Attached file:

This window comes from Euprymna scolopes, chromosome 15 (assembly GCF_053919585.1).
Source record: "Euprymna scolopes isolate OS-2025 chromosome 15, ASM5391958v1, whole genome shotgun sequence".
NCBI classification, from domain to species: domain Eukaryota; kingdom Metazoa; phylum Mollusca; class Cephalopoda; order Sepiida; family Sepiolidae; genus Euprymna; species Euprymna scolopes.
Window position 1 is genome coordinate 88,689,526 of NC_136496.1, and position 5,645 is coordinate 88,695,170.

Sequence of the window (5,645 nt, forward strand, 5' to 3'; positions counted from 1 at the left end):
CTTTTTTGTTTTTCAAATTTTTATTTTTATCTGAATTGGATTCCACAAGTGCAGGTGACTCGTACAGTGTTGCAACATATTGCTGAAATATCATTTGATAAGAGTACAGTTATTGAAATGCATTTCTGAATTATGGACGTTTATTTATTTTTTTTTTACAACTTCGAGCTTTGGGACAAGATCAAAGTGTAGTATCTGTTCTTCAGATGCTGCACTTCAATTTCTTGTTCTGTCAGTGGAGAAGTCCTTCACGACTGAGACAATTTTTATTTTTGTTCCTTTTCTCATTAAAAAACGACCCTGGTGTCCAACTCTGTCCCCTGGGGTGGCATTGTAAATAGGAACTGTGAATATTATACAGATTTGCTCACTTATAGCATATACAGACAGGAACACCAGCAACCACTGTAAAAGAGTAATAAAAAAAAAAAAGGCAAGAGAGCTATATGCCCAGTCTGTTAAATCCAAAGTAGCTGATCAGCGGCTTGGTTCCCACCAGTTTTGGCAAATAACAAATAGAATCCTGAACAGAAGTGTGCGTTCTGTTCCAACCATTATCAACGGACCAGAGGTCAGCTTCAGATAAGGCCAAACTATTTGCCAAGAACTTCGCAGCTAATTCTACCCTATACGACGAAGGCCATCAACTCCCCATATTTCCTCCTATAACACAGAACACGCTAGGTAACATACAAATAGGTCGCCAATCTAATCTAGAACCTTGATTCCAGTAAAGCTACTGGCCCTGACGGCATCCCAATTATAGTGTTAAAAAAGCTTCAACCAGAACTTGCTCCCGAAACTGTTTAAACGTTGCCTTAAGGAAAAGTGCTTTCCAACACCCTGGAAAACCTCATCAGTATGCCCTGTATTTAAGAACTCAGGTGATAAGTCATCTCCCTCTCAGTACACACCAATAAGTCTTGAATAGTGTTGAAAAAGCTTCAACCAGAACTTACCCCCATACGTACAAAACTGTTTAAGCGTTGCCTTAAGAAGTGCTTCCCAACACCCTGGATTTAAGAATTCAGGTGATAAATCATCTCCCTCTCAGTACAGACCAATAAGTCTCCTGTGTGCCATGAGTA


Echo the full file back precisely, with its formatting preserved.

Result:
This window comes from Euprymna scolopes, chromosome 15 (assembly GCF_053919585.1).
Source record: "Euprymna scolopes isolate OS-2025 chromosome 15, ASM5391958v1, whole genome shotgun sequence".
NCBI classification, from domain to species: domain Eukaryota; kingdom Metazoa; phylum Mollusca; class Cephalopoda; order Sepiida; family Sepiolidae; genus Euprymna; species Euprymna scolopes.
Window position 1 is genome coordinate 88,689,526 of NC_136496.1, and position 5,645 is coordinate 88,695,170.

Sequence of the window (5,645 nt, forward strand, 5' to 3'; positions counted from 1 at the left end):
CTTTTTTGTTTTTCAAATTTTTATTTTTATCTGAATTGGATTCCACAAGTGCAGGTGACTCGTACAGTGTTGCAACATATTGCTGAAATATCATTTGATAAGAGTACAGTTATTGAAATGCATTTCTGAATTATGGACGTTTATTTATTTTTTTTTTACAACTTCGAGCTTTGGGACAAGATCAAAGTGTAGTATCTGTTCTTCAGATGCTGCACTTCAATTTCTTGTTCTGTCAGTGGAGAAGTCCTTCACGACTGAGACAATTTTTATTTTTGTTCCTTTTCTCATTAAAAAACGACCCTGGTGTCCAACTCTGTCCCCTGGGGTGGCATTGTAAATAGGAACTGTGAATATTATACAGATTTGCTCACTTATAGCATATACAGACAGGAACACCAGCAACCACTGTAAAAGAGTAATAAAAAAAAAAAAGGCAAGAGAGCTATATGCCCAGTCTGTTAAATCCAAAGTAGCTGATCAGCGGCTTGGTTCCCACCAGTTTTGGCAAATAACAAATAGAATCCTGAACAGAAGTGTGCGTTCTGTTCCAACCATTATCAACGGACCAGAGGTCAGCTTCAGATAAGGCCAAACTATTTGCCAAGAACTTCGCAGCTAATTCTACCCTATACGACGAAGGCCATCAACTCCCCATATTTCCTCCTATAACACAGAACACGCTAGGTAACATACAAATAGGTCGCCAATCTAATCTAGAACCTTGATTCCAGTAAAGCTACTGGCCCTGACGGCATCCCAATTATAGTGTTAAAAAAGCTTCAACCAGAACTTGCTCCCGAAACTGTTTAAACGTTGCCTTAAGGAAAAGTGCTTTCCAACACCCTGGAAAACCTCATCAGTATGCCCTGTATTTAAGAACTCAGGTGATAAGTCATCTCCCTCTCAGTACACACCAATAAGTCTTGAATAGTGTTGAAAAAGCTTCAACCAGAACTTACCCCCATACGTACAAAACTGTTTAAGCGTTGCCTTAAGAAGTGCTTCCCAACACCCTGGATTTAAGAATTCAGGTGATAAATCATCTCCCTCTCAGTACAGACCAATAAGTCTCCTGTGTGCCATGAGTA